Met Council Unveils New Route Details for Bottineau Blue Line
The Metropolitan Council and Hennepin County unveiled new route designs for the Bottineau Blue Line LRT extension this week.
The rail line aims to connect Target Field in Minneapolis with the northwest Minneapolis suburbs, terminating in Brooklyn Park near the Target corporate campus.
Without formally accepted designs, the project cannot move ahead to engineering and eventual construction phases.
“I also think it’s really important to start to pick the route,” said Jeff Lunde, Hennepin County Commissioner and a longtime supporter of the BLRT project. Lunde is a former mayor of Brooklyn Park.
“Let people do or don’t,” he said. “And that also lets people have some clarity about, am I going to be affected?. Yes, or no, I’m not. We still have lots of other questions but I do think that does help.”
In the latest designs, the track runs on streets east of I-94 through north Minneapolis before crossing the highway on a new bridge at 21st Avenue. The tracks later connect with West Broadway and head north into Robbinsdale.
Previously, project officials had been considering running track on Lyndale Avenue and West Broadway. Detractors questioned those plans.
“I can certainly say I’ve certainly heard hundreds of times, don’t build this on Lyndale,” said Dan Soler, senior program administrator for Hennepin County.
The plans were revealed to the Blue Line Corridor Management Committee.
The committee consists of elected representatives, residents and business owners from along the proposed rail line.
Residents, businesses and city officials along the line still have concerns about displacement and gentrification due to construction.
“I’m very aware of displacement,” said Hollies Winston, Mayor of Brooklyn Park. “There has been continuous lack of investment in [the northwest suburbs] for a very long time, which has created many of the disparities that people see.”
K.B. Brown, a business owner, told the committee that north Minneapolis is in serious need of investment.
“North Minneapolis has been neglected for decades,” he said. “We’re being told anti-displacement is there, but we’re not seeing anything happening with it.”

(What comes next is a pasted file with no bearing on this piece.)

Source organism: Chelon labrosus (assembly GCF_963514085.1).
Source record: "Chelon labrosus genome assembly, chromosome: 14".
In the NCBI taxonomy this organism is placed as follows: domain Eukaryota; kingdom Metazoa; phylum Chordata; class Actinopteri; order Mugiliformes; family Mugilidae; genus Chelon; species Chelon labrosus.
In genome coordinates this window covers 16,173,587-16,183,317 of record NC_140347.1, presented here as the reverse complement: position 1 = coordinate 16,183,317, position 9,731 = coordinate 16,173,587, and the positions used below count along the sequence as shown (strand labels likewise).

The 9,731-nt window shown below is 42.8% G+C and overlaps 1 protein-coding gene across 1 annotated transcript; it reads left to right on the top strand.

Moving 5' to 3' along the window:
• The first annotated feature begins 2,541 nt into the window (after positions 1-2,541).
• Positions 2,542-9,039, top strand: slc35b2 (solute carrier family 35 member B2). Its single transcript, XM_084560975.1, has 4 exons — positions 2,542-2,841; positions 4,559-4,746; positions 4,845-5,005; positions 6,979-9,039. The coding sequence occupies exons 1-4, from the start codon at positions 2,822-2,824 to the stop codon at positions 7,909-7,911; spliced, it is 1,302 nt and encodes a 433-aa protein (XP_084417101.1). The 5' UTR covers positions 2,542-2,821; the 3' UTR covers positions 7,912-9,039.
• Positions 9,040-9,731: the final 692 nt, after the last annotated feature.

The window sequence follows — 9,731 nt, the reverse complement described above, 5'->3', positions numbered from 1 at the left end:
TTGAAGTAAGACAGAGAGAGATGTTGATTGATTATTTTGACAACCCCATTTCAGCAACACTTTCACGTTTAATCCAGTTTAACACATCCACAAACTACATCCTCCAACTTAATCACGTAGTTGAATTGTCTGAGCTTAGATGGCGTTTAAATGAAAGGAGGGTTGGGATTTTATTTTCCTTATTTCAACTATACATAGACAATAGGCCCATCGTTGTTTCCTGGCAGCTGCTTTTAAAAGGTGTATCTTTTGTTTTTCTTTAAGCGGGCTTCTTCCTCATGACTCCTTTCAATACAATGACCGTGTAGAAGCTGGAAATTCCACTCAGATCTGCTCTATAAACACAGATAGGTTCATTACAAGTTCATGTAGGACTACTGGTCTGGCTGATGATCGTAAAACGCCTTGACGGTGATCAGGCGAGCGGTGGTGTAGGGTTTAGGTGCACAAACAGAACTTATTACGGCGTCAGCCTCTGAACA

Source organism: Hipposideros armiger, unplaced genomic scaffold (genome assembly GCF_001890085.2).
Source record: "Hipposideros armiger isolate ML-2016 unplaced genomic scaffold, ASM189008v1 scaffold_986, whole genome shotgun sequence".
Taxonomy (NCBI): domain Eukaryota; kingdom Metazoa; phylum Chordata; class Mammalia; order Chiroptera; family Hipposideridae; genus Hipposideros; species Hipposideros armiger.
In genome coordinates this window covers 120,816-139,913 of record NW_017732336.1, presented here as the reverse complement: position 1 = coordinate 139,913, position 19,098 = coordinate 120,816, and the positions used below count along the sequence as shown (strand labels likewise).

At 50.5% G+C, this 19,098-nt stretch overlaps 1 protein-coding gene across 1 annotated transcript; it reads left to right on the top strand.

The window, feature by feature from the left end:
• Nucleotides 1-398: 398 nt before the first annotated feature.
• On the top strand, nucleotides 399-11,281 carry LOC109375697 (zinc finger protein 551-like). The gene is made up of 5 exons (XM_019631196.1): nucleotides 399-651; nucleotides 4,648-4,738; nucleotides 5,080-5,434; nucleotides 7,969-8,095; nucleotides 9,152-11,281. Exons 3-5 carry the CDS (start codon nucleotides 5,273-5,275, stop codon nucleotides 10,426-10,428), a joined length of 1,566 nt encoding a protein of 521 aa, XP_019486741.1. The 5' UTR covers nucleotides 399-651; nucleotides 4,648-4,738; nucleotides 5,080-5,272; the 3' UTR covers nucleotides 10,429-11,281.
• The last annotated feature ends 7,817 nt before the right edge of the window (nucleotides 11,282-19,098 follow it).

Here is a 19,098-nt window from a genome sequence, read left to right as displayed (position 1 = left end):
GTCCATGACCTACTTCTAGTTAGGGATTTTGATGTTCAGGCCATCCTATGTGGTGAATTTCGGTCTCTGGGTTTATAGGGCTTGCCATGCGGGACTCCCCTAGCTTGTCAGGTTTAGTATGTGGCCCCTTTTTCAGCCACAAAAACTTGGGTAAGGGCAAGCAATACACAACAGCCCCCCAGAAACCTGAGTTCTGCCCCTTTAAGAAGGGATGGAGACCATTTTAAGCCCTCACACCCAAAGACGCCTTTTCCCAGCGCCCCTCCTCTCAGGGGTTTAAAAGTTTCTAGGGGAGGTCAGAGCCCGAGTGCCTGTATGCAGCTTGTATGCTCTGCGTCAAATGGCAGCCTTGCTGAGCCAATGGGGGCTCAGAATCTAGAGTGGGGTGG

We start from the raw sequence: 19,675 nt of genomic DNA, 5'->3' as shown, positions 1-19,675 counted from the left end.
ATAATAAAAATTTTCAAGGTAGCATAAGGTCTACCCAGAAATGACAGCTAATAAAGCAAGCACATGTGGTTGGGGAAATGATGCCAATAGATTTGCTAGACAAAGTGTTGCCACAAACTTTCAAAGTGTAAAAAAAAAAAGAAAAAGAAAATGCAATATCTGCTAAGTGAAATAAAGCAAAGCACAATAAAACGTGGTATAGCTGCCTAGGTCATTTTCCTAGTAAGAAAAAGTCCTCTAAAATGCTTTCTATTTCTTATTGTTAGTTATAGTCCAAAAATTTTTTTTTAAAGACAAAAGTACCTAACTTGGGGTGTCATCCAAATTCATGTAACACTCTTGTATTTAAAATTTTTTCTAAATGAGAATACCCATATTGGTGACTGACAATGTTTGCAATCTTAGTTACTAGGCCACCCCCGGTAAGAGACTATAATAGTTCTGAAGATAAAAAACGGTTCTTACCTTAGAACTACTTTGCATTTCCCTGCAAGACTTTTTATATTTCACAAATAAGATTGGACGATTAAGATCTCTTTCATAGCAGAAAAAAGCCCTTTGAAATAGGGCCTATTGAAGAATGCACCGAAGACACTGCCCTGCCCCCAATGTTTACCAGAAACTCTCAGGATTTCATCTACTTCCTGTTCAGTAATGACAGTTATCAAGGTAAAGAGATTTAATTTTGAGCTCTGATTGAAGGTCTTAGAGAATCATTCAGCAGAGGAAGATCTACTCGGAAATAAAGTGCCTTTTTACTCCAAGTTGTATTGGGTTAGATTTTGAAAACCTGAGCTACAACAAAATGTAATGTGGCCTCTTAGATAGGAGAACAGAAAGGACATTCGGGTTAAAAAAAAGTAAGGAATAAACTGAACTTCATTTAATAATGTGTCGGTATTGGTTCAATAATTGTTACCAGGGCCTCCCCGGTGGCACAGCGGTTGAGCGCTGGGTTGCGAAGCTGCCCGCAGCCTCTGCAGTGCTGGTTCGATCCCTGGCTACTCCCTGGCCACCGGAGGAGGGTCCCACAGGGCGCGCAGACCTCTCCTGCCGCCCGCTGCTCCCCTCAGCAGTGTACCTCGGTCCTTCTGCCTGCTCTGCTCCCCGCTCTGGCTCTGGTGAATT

While the suburbs tend get significant funding from large projects, north Minneapolis is often left “holding the bag, fighting each other for crumbs,” Brown said.
Winston responded, saying there are significant areas of poverty in Brooklyn Park.
“Just because north Minneapolis has dealt with it’s fair share of issues, [does] not mean that there are pockets of Brooklyn Park which have not been overlooked. Or Crystal, or Robbinsdale, or other areas that are not equally concerned about these issues,” Winston said.
Upcoming Blue Line Decisions
The Met Council’s goal is to open the Blue Line between 2028 and 2030.
Coming in September, the Blue Line Corridor Management Committee will be asked to approve a resolution confirming the track alignment, road layouts near the track and the locations for proposed stations.
If approved, the resolution would guide the preparation of documents for the Federal Transit Administration.
For the project to move forward, cities along the proposed rail line would have to give approval through a process called municipal consent.
The project office expects to ask cities for municipal consent in July 2024.
Previous estimates put the cost of the project at approximately $1.5 billion.
For years, the majority of the track for the north-south Bottineau LRT line was proposed to run in freight-rail right-of-way near Bottineau Boulevard.
However, BNSF Railways refused to negotiate with Hennepin County and the Met Council.
In 2020, the project office began redesigning the line outside of the freight rail corridor.